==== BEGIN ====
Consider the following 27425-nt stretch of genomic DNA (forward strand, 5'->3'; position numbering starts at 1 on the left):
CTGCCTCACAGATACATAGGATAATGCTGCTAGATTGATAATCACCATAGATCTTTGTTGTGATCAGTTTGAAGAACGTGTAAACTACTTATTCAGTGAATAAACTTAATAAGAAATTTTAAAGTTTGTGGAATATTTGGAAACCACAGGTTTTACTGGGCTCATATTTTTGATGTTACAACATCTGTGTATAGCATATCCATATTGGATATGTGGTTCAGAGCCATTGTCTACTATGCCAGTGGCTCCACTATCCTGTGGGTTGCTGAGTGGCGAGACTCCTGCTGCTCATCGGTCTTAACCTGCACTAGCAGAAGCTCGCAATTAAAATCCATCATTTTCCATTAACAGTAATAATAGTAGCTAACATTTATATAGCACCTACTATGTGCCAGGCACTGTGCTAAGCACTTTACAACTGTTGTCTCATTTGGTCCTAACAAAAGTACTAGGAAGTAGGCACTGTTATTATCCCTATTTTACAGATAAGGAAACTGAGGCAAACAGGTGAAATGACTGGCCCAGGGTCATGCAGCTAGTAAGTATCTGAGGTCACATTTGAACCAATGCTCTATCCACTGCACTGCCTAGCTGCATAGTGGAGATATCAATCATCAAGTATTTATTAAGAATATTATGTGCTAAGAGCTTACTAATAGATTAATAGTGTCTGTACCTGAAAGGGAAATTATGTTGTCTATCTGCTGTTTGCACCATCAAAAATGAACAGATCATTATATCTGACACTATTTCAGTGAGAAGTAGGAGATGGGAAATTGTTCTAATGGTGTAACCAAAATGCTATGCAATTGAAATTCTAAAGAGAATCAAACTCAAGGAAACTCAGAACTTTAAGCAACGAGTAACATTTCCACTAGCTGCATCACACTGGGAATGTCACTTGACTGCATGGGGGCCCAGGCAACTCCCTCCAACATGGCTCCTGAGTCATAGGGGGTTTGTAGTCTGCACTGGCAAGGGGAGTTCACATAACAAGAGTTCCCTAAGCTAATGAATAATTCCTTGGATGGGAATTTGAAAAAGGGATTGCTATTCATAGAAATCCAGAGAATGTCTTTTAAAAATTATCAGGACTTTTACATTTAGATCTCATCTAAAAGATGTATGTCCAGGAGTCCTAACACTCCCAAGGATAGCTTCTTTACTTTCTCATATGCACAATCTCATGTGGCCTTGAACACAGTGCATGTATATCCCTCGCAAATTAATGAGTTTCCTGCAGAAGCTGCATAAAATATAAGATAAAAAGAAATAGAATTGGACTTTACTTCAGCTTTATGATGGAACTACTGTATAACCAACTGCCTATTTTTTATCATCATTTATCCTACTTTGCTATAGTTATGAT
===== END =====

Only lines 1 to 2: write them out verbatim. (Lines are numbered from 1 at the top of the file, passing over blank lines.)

Consider the following 27425-nt stretch of genomic DNA (forward strand, 5'->3'; position numbering starts at 1 on the left):
CTGCCTCACAGATACATAGGATAATGCTGCTAGATTGATAATCACCATAGATCTTTGTTGTGATCAGTTTGAAGAACGTGTAAACTACTTATTCAGTGAATAAACTTAATAAGAAATTTTAAAGTTTGTGGAATATTTGGAAACCACAGGTTTTACTGGGCTCATATTTTTGATGTTACAACATCTGTGTATAGCATATCCATATTGGATATGTGGTTCAGAGCCATTGTCTACTATGCCAGTGGCTCCACTATCCTGTGGGTTGCTGAGTGGCGAGACTCCTGCTGCTCATCGGTCTTAACCTGCACTAGCAGAAGCTCGCAATTAAAATCCATCATTTTCCATTAACAGTAATAATAGTAGCTAACATTTATATAGCACCTACTATGTGCCAGGCACTGTGCTAAGCACTTTACAACTGTTGTCTCATTTGGTCCTAACAAAAGTACTAGGAAGTAGGCACTGTTATTATCCCTATTTTACAGATAAGGAAACTGAGGCAAACAGGTGAAATGACTGGCCCAGGGTCATGCAGCTAGTAAGTATCTGAGGTCACATTTGAACCAATGCTCTATCCACTGCACTGCCTAGCTGCATAGTGGAGATATCAATCATCAAGTATTTATTAAGAATATTATGTGCTAAGAGCTTACTAATAGATTAATAGTGTCTGTACCTGAAAGGGAAATTATGTTGTCTATCTGCTGTTTGCACCATCAAAAATGAACAGATCATTATATCTGACACTATTTCAGTGAGAAGTAGGAGATGGGAAATTGTTCTAATGGTGTAACCAAAATGCTATGCAATTGAAATTCTAAAGAGAATCAAACTCAAGGAAACTCAGAACTTTAAGCAACGAGTAACATTTCCACTAGCTGCATCACACTGGGAATGTCACTTGACTGCATGGGGGCCCAGGCAACTCCCTCCAACATGGCTCCTGAGTCATAGGGGGTTTGTAGTCTGCACTGGCAAGGGGAGTTCACATAACAAGAGTTCCCTAAGCTAATGAATAATTCCTTGGATGGGAATTTGAAAAAGGGATTGCTATTCATAGAAATCCAGAGAATGTCTTTTAAAAATTATCAGGACTTTTACATTTAGATCTCATCTAAAAGATGTATGTCCAGGAGTCCTAACACTCCCAAGGATAGCTTCTTTACTTTCTCATATGCACAATCTCATGTGGCCTTGAACACAGTGCATGTATATCCCTCGCAAATTAATGAGTTTCCTGCAGAAGCTGCATAAAATATAAGATAAAAAGAAATAGAATTGGACTTTACTTCAGCTTTATGATGGAACTACTGTATAACCAACTGCCTATTTTTTATCATCATTTATCCTACTTTGCTATAGTTATGAT